Organic cotton farmers and conventional cotton farmers considering to switch to Organic farming methods face various issues. A major problem farmers face is finding enough organic cotton seed. The vast majority of seed available is genetically modified seed, and many organic farmers report saving at least a portion of their cotton seed to replant next year. Other problems for organic cotton production include pressure from neighboring conventional cotton farmers, friends and family who don’t accept the benefits of organic farming. As other types of organic farming grow more popular in an area, organic cotton farmers find it easier to switch to organic practices. Also, organic cotton farmers still struggle with getting the word out about the environmental benefits of Organic cotton and advantages of Organic cotton textiles, therefore we are writing here to educate others about this industry.

GOTS Organic Cotton Textile Production
The Global Organic Textile Standard (GOTS) is an international organization that sets the definition of what Organic fabric should be. During organic cotton textile production, the warp fibers are stabilized using non-toxic cornstarch. To whiten the fibers, organic manufacturers use peroxide instead of bleach, a safer alternative. To finish the fabric, it is put through a soft scour of warm water and soda ash, which changes the pH of the water to 7.5-8. Dying and printing occurs using natural dyes or low impact fiber-reactive dyes, neither of which contain heavy metals.

Aquarian Bath now offers Hot and Cold therapy pillows made with GOTS Organic cottons
With the amount of organic cotton raised as of 2011 (the last available statistic) at less than 1.5 percent of total cotton production, we have worked very hard to locate the Organic cotton fabric suitable to be used in our line of single layer hot/cold therapy pillows. These flax seed neck wraps or facial pillows can be heated in the microwave for warm therapy, or put in the freezer for cold therapy relief. Our selection of therapy pillows now includes pillows made with GOTS Organic cotton, with eight new prints from the companies Harmony Art and Cloud 9 Fabrics. These fabrics are a bit more expensive to buy, but they are guaranteed GOTS cotton, which means they are certified Organic cotton, without pesticides and without tons of harmful chemicals used in processing of the cotton.  The fabrics are also produced without child or forced labor.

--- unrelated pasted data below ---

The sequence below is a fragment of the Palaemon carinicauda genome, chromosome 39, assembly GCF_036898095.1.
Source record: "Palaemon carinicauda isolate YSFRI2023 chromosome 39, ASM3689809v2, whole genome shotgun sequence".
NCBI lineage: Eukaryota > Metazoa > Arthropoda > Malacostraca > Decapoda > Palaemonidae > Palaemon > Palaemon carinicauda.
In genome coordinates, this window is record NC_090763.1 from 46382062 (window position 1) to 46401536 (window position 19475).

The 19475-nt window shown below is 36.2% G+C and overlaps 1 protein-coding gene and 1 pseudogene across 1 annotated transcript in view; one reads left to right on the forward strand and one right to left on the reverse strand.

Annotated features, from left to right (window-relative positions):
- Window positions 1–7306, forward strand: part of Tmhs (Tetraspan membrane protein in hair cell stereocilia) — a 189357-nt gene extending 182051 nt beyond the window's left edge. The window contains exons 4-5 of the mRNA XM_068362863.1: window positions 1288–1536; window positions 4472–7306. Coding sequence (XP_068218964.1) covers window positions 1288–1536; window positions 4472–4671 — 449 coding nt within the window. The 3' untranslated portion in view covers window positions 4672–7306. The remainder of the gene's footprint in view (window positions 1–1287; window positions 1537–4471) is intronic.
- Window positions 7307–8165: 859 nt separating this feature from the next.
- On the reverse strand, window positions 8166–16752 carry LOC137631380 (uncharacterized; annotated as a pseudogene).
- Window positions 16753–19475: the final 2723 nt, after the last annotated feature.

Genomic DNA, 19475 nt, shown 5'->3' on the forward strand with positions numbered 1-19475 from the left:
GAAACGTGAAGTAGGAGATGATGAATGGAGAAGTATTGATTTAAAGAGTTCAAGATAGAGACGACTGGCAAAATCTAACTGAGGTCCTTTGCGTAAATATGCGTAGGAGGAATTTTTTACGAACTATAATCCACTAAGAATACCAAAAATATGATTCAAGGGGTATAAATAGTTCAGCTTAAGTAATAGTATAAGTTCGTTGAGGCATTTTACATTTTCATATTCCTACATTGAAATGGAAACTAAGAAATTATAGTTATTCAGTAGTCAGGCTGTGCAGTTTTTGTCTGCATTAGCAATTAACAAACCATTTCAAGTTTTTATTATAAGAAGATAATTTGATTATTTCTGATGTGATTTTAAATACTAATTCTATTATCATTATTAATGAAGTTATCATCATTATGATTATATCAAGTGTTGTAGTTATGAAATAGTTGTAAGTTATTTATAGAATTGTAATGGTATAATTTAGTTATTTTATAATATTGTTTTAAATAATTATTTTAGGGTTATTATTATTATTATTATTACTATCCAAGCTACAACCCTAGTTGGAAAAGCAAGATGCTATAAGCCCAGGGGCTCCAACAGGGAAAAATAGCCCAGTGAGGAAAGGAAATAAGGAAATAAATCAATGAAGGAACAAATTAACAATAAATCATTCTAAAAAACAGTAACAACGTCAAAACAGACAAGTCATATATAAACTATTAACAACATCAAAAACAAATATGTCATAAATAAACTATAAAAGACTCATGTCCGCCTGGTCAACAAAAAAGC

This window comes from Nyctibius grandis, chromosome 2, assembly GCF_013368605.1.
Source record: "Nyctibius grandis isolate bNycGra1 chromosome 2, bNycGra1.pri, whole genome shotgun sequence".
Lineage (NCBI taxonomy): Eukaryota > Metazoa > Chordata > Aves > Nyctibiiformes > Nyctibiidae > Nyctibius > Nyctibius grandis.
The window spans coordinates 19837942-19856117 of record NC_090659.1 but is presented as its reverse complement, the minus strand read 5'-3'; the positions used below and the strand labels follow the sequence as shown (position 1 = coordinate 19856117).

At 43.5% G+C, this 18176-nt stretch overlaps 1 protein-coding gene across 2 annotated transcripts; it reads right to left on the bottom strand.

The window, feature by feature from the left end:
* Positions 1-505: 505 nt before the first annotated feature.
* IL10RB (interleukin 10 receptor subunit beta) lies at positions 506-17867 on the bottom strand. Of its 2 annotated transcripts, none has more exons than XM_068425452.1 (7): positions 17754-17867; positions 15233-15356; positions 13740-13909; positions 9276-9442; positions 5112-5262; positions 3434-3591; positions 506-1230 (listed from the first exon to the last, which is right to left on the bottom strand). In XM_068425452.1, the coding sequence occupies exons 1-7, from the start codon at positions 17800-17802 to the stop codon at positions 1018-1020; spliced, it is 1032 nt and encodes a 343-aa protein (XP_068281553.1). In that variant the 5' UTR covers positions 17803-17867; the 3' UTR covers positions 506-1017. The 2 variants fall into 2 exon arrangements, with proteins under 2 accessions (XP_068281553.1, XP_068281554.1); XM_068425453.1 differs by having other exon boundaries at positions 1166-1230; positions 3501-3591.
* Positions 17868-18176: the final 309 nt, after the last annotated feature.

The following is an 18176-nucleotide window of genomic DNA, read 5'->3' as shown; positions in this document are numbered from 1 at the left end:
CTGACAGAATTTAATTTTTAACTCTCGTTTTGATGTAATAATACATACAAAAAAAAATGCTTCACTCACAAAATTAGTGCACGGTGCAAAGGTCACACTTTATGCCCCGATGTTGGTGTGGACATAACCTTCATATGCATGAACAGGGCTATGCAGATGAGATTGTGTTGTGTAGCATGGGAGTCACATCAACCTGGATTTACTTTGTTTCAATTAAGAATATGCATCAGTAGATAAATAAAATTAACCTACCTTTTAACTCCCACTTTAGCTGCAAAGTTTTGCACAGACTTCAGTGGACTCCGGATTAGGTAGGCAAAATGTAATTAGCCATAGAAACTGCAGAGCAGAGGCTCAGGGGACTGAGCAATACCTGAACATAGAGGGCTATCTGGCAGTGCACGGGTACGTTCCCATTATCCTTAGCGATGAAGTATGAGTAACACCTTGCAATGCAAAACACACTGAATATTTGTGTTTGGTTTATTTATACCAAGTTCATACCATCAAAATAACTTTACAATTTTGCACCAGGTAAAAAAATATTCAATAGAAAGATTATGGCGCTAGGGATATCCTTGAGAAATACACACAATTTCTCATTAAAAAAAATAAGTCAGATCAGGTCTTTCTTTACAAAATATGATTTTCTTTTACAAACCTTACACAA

Here is one of our favorite canvas pillows made with GOTS cotton. The Line Leaf print is designed by Eloise Renouf for Cloud 9 Fabrics, and is available from us in black or blue.



Aquarian Bath also has a few pillows made from a base of blended organic cotton and hemp, and a washable pillow cover created from GOTS certified organic fabric like the one below.  We will be writing more on hemp and how it compares to cotton next month.  We added these double layer pillows to our line in 2013, and the added pillow cover makes them a bit more expensive. Aquarian Bath is in the process of phasing out all conventional cotton products used in our hot and cold therapy pillows.
Please be sure to follow our blog for a chance to win 2 of our Harmony Art flax seed pillows. We will be giving away 2 pillows for Mother's Day. One pillow will go to one of our blog followers, and one to that follower's favorite mom. The contest will start next week.

Friday, April 11, 2014

Mahyco GMO Bt Cotton Now Banned in Parts of India


Following failure the failure of genetically engineered Bt Cotton crops in 7 districts in the state of Karnataka, India, the GMO Bt Cotton seed from the small biotech company Mahyco Ltd has been banned.